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Thursday, March 11, 2010

U.S. base problem drags on


The loud dispute over the future of the U.S. Marine Air Station at Futenma, Okinawa, is puzzling. Even U.S. officialdom agrees that this base causes enormous inconvenience to the residents of Ginowan city who are forced to live alongside. Plans to have it moved have been around for years. But to where?

Even the very reasonable proposal by Foreign Minister Katsuya Okada that the noisy helicopter base functions be moved to the vast U.S. air base at nearby Kadena is rejected. There are technical problems, it is claimed. Sources say the real problem is traditional U.S. Marine-Air Force antagonism: that the Air Force has yet to be reconciled to the idea that the originally sea-based marines should have air power also.

So Japan is thrown into base chaos simply because of an irrational U.S. military factional dispute?

Then there is the messy dispute over numbers and functions. Most also agree that there are too many U.S. troops based in Okinawa. In 2006, Japan and the U.S. prepared what they called a "Roadmap for Realignment," with Japan promising to pay $6.1 billion to cover much of the cost of moving 8,000 of the Okinawa-based marine troops to Guam by 2014.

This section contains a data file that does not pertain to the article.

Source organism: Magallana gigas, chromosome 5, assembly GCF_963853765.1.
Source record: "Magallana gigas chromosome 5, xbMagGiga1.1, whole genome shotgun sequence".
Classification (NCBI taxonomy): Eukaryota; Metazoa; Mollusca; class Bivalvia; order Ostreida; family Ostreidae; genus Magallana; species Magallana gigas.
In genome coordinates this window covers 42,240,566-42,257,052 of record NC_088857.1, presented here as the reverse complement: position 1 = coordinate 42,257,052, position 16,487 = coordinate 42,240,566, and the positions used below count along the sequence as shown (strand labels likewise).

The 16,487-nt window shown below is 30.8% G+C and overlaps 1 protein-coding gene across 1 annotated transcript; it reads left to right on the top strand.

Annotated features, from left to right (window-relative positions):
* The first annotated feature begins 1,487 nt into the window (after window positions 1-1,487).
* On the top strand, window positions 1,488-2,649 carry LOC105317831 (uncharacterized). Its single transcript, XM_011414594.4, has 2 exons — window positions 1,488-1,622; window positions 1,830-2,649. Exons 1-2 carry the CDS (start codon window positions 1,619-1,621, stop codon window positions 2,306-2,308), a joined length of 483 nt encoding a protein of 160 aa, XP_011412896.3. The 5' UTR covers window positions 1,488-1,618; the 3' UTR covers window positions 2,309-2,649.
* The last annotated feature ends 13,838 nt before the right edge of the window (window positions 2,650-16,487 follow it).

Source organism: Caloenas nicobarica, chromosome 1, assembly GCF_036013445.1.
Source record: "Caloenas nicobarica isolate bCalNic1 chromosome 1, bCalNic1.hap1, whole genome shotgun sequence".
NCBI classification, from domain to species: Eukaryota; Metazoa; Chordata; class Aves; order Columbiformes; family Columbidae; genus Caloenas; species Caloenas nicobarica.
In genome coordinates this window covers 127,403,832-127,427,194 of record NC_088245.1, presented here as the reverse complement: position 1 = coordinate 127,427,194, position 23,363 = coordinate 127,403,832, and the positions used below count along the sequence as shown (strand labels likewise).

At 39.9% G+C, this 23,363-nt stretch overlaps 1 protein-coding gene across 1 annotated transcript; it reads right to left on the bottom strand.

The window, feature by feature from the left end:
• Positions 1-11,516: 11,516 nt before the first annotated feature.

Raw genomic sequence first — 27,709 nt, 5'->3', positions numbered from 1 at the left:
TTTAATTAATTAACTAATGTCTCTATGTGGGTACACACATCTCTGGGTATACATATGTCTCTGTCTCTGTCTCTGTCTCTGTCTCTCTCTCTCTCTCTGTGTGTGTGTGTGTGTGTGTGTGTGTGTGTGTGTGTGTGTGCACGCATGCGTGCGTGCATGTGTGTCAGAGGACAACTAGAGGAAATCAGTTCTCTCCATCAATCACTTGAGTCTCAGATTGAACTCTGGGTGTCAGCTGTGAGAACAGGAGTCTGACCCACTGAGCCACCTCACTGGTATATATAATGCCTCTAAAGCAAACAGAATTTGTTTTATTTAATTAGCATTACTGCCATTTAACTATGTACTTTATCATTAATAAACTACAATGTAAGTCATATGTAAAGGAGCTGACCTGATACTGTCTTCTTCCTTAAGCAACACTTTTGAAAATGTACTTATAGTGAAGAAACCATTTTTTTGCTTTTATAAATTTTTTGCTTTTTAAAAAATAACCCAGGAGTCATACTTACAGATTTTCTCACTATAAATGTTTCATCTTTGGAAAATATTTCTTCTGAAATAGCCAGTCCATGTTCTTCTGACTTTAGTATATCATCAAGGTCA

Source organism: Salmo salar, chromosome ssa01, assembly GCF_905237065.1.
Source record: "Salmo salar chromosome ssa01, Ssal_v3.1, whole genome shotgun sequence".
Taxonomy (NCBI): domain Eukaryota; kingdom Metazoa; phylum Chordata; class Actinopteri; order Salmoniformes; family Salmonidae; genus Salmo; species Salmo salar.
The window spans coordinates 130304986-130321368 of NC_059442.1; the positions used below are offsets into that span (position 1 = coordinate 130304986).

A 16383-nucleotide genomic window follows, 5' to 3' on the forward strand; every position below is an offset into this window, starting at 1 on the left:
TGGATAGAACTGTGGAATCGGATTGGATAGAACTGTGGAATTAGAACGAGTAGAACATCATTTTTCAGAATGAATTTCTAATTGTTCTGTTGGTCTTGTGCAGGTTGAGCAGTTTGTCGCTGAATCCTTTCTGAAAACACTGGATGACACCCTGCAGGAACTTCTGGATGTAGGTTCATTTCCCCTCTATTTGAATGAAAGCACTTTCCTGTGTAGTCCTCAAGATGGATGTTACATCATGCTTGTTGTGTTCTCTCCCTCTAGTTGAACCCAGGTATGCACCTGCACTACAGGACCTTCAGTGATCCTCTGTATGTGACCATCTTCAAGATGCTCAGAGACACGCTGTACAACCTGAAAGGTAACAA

To satisfy the marine forces remaining in Okinawa it was proposed to build a new environment-destroying airport at Henoko in Nago Bay well to the north of Futenma. That construction is now on hold as Tokyo tries to deal with airport opponents. But the quota for the Okinawa-based marine force is only 18,000, and departures, mainly for service in Afghanistan, bring the total down heavily.

So an expensive, locally opposed airport must be built just for those remaining after the 8,000 have moved to Guam?

The Japanese Foreign Ministry says that it is mainly the marine command units that will be moved to Guam — that operational combat units will remain in Okinawa and will need the brand-new Henoko airport. But Japanese opponents of both the Henoko and Futenma airports say they have U.S. data that proves the Futenma-based operational units, including those noisy helicopters, were also supposed to move to Guam under the 2006 agreement. Yoichi Iha, mayor of long-suffering Ginowan, has visited military authorities in Guam and says he has confirmed the data.

Now we also have a U.S. environmental impact report issued in November 2009 that lists three combat or training units as moving to Guam so that Guam can become the key U.S. military base in the western Pacific. So why the Tokyo bureaucratic insistence that the Futenma combat units have to remain in Guam until an alternative base is prepared, ideally at Henoko?

The obfuscation continues. A Diet-based group of Okinawan and Social Democratic Party members has tried to follow up on Iha's claims. But Japanese defense and Foreign Ministry officials summoned to group discussions insist blandly that the midsize helicopters that the mayor has confirmed as moving to Guam will in fact come from the U.S. Iwakuni base in Yamaguchi Prefecture rather than Futenma. But the officials refuse to show the documents that the group demands as proof. As one member of the committee put it to me, the bureaucrats have yet to realize that a new government is in power.